Although I am clear that I’m looking for fellowship and friendship first in developing a relationship, my dates are not understanding or accepting it. They start calling me romantic nick names, or try to kiss me in a romantic way on the first or second dates. I make a second attempt to make myself clear stating that I would like a friendship first and prefer to move very slowly and it doesn’t seem to register. Now I find myself wanting to disengage totally as my boundaries have not been respected. Sometimes I’m told I just need to relax as if I’ve got a problem. Not respecting my boundaries places me on the defensive. Starting any relationship based on a friendship is very important to me and I would like to have your opinion on how I can develop a friendship with a male without him wanting to turn the clock forward.
Dear Friends First,
It does sound like you have a dilemma. Since we can’t talk to or work with every male out there that you might encounter, let’s start with what you can do on your side. I’m going to suggest that there is a possibility you are sending mixed messages. Your verbal communication make it clear that you are looking only for friendship, but it’s possibly that your behavior or the way you engage interpersonally is somehow sending a different message.
Let’s start with how you describe your “dates” not understanding or accepting it. A friend is not a date. If you see (and call) these males as dates, then you may be responding to them as a date. Friends go dutch. Dates pay for meals and entertainment. Friends go places in groups and involve others in their activities. Dates go out one-on-one. Friends sometimes meet each other out. Dates pick you up. Friends can “go casual,” but with dates you pick out a nice outfit and tend to dress up. Which one of these sounds like you?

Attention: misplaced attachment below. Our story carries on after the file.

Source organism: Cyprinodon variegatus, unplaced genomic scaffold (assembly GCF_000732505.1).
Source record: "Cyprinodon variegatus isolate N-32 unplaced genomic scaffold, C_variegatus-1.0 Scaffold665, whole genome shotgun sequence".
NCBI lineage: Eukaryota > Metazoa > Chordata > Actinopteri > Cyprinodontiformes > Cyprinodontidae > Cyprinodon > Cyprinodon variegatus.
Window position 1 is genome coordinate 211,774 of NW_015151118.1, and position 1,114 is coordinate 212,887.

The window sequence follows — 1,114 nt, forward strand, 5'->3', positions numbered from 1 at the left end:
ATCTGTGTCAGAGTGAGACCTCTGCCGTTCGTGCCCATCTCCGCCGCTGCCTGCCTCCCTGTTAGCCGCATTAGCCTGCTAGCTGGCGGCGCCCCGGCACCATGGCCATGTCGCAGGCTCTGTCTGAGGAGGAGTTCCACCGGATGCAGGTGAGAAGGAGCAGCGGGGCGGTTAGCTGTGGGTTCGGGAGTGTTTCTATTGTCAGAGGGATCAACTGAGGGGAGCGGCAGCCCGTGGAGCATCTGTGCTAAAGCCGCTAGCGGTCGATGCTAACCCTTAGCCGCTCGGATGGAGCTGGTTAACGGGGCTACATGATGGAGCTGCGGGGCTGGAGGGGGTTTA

If you truly want friendship first, then you have to act like a friend. Treat the men you meet the same way you treat a friend. If you show up at events looking like a couple, talk of intimacies that are normally shared only with potential romantic partners, or expect a man to call, make a date, and then pay, it’s hard to ask him to see you as just friends.
Get some feedback from others around you. And moving forward, make sure you do group activities, you meet him at the location rather than letting him pick you up, don’t let him pay for everything, and limit time in intimate settings. And ask yourself, are you looking for the feeling of companionship that only comes from a date, but then asking to define the relationship as only friends? After some self-exploration, it’s totally acceptable to want to be friends first and everyone desires to have their boundaries respected, you just have to go about it in a delicate and deliberate way.
Hope that helps,
Michele Fleming, Ph.D.